How to Use TIPS to Calculate Inflation Expectations

Using the Treasury Inflation-Protected Securities Formula

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Investors can use Treasury Inflation-Protected Securities (TIPS) to calculate inflation expectations using some simple math, but with a caveat—the result does not provide an exact measure.

What Are TIPS?

Treasury Inflation-Protected Securities are Treasury notes whose principal increases with inflation and decreases with deflation. The securities' value adjusts following the non-seasonally adjusted Consumer Price Index, which is the most common inflation measurement.

Like a plain-vanilla Treasury note, TIPS provide investors with a fixed-rate semi-annual interest payment. The interest payment is calculated using the adjusted value of the bond.

This payment increases with inflation, but it would decrease in the rare case of deflation (i.e., falling prices with an increase in currency purchasing power). The amount of principal an investor receives is the original investment adjusted for inflation. In short, the principal rises or falls with the CPI, while the coupon rate represents the investor’s “real return,” or return above inflation.

TIPS can trade with a negative yield. This has happened on several occasions when the Federal Reserve has kept its policy rate low.

In comparison, plain-vanilla Treasuries carry no such inflation protection. Since a Treasuries investor is fully exposed to the impact of inflation on the underlying bond, they demand a premium, or a higher interest rate, which could be considered a protection against inflation.

Calculating Inflation Expectations with TIPS

Investors calculate risk premium by comparing the difference in yields on a Treasury and a Treasury Inflation-Protected Security (TIPS) with similar maturities. The result indicates the amount of inflation protection investors should need by representing expected inflation.

For example, if the five-year Treasury has a yield of 3% and the five-year TIPS has a yield of 1%, then inflation expectations for the next five years are roughly 2% per year. Similarly, using two- or ten-year issues would calculate the expectation for those periods. This difference is often referred to as the “break-even” inflation rate.

The formula for the break-even inflation rate is:

Expected inflation formula

If an investor is curious about what Treasury yields might look like in the future given an expected inflation rate, they could rearrange the formula:

Treasury yield formula

The same could apply if they are curious about TIPS yields with a given break-even inflation rate:

TIPS yield formula

Using this method, investors can easily find the market’s expectation for the future inflation rate, at least in theory. The idea of a break-even inflation rate is only a theory because the differences between the two securities lead to market distortions that prevent this calculation from providing an exact result.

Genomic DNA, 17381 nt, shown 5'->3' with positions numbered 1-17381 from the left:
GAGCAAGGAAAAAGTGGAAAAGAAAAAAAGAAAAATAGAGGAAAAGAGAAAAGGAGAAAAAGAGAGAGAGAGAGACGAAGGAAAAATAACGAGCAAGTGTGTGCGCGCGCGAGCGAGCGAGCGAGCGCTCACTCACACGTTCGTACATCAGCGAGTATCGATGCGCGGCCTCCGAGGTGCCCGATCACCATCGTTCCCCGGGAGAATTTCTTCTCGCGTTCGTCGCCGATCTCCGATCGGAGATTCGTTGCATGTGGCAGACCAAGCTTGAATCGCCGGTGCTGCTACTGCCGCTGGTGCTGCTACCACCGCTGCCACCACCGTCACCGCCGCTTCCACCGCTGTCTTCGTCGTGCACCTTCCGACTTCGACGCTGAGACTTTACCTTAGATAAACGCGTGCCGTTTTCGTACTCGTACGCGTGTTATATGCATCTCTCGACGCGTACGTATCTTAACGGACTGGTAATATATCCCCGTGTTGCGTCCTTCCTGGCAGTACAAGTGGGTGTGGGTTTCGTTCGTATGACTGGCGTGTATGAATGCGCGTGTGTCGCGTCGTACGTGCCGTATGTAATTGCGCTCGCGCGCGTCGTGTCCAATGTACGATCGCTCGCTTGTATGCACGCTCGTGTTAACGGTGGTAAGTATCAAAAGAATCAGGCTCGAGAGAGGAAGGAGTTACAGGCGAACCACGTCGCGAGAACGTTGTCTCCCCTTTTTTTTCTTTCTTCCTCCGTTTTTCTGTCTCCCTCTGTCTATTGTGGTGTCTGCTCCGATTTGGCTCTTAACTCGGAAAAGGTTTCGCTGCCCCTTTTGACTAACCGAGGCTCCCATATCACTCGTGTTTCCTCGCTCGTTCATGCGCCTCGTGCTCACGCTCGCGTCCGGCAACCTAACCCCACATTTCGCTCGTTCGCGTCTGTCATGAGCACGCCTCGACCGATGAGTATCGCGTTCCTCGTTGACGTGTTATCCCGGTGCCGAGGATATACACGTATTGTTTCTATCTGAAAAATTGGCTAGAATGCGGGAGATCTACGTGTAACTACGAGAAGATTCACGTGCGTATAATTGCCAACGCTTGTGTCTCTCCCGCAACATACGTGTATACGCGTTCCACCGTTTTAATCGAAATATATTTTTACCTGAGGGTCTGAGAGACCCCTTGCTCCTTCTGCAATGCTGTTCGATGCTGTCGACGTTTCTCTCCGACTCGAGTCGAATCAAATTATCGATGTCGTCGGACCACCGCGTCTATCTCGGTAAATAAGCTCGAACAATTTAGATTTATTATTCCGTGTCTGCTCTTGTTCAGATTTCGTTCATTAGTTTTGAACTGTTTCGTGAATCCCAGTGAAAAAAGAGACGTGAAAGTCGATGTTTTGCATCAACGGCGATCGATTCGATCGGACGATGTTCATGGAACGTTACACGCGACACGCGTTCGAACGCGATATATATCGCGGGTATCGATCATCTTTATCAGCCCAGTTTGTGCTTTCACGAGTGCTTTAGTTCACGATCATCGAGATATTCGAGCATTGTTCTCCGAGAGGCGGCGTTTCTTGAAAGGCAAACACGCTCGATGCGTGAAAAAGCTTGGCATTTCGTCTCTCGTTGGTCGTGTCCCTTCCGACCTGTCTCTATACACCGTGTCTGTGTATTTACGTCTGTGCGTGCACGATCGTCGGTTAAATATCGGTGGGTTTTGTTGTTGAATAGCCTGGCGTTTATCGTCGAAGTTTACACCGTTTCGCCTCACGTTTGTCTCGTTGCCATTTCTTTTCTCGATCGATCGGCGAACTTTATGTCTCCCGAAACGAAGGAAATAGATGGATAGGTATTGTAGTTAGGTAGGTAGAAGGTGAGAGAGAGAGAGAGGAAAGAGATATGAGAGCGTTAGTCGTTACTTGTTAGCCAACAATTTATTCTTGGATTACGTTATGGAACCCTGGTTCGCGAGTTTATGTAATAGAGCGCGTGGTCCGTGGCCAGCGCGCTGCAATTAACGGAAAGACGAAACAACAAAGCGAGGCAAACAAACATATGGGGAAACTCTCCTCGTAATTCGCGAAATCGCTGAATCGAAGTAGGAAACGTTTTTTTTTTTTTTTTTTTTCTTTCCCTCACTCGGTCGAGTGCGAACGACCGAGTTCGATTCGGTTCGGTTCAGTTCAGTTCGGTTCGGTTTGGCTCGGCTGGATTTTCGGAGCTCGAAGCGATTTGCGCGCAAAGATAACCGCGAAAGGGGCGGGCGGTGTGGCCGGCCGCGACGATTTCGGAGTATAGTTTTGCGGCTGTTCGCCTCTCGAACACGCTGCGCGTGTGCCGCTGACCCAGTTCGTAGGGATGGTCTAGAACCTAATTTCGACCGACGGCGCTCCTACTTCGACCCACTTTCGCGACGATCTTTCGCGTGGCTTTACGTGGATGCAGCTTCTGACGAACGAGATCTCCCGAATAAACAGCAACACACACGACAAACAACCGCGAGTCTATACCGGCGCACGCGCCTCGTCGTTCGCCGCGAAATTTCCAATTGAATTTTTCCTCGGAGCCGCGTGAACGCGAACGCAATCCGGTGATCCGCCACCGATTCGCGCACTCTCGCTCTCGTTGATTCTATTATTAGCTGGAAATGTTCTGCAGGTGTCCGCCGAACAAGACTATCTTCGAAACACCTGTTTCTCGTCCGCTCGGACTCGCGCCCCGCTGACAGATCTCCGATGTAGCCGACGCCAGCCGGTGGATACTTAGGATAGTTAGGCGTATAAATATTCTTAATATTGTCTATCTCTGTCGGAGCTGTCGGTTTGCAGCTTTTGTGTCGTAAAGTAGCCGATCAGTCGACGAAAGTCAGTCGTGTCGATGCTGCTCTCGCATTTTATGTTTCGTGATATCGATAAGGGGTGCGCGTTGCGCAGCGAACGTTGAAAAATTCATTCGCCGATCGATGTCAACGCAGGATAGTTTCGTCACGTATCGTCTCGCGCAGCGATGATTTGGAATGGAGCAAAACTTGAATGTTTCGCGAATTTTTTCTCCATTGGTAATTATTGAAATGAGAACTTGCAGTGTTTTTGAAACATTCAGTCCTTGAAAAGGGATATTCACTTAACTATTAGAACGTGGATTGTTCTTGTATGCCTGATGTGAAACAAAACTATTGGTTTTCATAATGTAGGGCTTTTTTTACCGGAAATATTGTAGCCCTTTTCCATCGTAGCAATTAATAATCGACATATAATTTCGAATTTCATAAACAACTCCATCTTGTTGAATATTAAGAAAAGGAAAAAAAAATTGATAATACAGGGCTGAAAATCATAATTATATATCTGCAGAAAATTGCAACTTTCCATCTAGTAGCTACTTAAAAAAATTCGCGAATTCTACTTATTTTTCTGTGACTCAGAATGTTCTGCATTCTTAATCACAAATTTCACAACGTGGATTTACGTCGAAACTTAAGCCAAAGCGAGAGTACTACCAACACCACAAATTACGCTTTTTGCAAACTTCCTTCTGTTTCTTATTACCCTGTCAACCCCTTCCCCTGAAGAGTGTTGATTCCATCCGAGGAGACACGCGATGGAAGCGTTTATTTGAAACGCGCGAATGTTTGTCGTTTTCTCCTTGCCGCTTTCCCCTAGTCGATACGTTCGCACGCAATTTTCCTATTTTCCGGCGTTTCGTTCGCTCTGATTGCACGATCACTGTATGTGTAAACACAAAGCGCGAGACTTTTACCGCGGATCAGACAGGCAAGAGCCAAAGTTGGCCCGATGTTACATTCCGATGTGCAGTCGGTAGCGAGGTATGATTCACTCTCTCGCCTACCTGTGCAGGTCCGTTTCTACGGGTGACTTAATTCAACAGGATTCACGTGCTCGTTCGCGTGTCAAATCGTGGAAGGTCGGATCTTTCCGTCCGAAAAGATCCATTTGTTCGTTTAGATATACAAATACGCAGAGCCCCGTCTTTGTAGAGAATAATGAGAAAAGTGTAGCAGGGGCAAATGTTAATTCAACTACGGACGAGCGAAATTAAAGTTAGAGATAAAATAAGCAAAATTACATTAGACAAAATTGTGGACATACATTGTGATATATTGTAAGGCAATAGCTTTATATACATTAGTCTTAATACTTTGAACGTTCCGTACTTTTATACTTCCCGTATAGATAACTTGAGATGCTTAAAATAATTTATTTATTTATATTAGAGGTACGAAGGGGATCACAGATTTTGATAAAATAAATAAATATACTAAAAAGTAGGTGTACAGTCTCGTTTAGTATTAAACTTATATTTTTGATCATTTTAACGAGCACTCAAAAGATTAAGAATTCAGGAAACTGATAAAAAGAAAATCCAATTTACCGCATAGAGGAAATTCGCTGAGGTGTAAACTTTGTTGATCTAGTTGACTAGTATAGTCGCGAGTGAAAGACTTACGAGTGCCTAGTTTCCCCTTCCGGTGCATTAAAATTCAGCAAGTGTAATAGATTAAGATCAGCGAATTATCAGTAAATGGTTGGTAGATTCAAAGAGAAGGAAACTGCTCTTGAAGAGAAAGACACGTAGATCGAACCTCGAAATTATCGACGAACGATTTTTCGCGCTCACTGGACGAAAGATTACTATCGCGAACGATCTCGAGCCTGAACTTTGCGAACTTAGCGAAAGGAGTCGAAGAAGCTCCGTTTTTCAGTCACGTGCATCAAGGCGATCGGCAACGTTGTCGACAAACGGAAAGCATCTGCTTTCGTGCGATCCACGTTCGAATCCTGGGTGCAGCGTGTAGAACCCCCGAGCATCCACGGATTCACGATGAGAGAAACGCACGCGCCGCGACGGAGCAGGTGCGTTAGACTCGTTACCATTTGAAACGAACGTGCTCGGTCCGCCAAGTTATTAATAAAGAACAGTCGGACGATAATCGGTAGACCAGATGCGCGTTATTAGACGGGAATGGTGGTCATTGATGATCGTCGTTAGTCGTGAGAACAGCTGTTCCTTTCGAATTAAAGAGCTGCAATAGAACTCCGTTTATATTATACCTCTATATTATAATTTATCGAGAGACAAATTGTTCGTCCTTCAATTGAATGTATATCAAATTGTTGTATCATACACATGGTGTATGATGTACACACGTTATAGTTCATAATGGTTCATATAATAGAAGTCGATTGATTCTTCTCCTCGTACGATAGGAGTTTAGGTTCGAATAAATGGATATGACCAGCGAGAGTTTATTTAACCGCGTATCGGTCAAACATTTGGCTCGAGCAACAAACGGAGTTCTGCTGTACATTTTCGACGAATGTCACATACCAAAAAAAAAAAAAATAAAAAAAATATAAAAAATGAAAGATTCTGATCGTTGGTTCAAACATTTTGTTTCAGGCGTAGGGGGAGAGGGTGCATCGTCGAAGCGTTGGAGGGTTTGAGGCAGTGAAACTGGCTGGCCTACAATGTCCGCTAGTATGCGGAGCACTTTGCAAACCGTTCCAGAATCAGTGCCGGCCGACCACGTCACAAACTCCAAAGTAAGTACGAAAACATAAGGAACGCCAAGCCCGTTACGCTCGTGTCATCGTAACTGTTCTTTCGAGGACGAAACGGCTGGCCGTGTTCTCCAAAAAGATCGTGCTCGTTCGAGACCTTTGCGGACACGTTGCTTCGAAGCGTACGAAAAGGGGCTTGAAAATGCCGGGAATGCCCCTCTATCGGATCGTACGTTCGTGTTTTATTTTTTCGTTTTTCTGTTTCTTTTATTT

Factors That Influence Expected Inflation

TIPS’ trading volume is much lower than that of Treasuries, so the yield differential can often change due to technical factors unrelated to inflation expectations.

One of the most significant factors that influence the price of nominal and real yield securities is inflation expectation by investors, which leads to the premiums they are willing to pay for either type of investment.

For example, if investors calculate the break-even inflation rate for 5-year maturities to be 1.8% and expect inflation to stay at the Federal Reserve's target rate of 2%, they would buy TIPS. If the break-even rate were higher than anticipated inflation, they would buy nominal Treasuries.

When investors try to beat inflation, they create movements in prices and interest rates due to the fluctuations in demand they induce—which could negate their attempts to mitigate the risk of inflation.

Studies also indicate that expected inflation estimates are too high. Different approaches are under consideration, such as correcting for liquidity with estimates that take it into account. Break-even inflation is therefore not a reliable method of forecasting future inflation rates, but remains another tool in an investor's toolbox for estimating risk and reward.

ETFs​ That Track Break-Even Inflation

There aren't many funds or investment types that track or use the break-even rate. However, the ProShares Inflation Expectations ETF (RINF) tracks the TIPS-Treasury spread with no leverage. The share price of this fund should rise when expectations go up. Investors can trade inflation expectations since this exchange-traded fund tracks the gap between 10-year Treasuries and 10-year TIPS.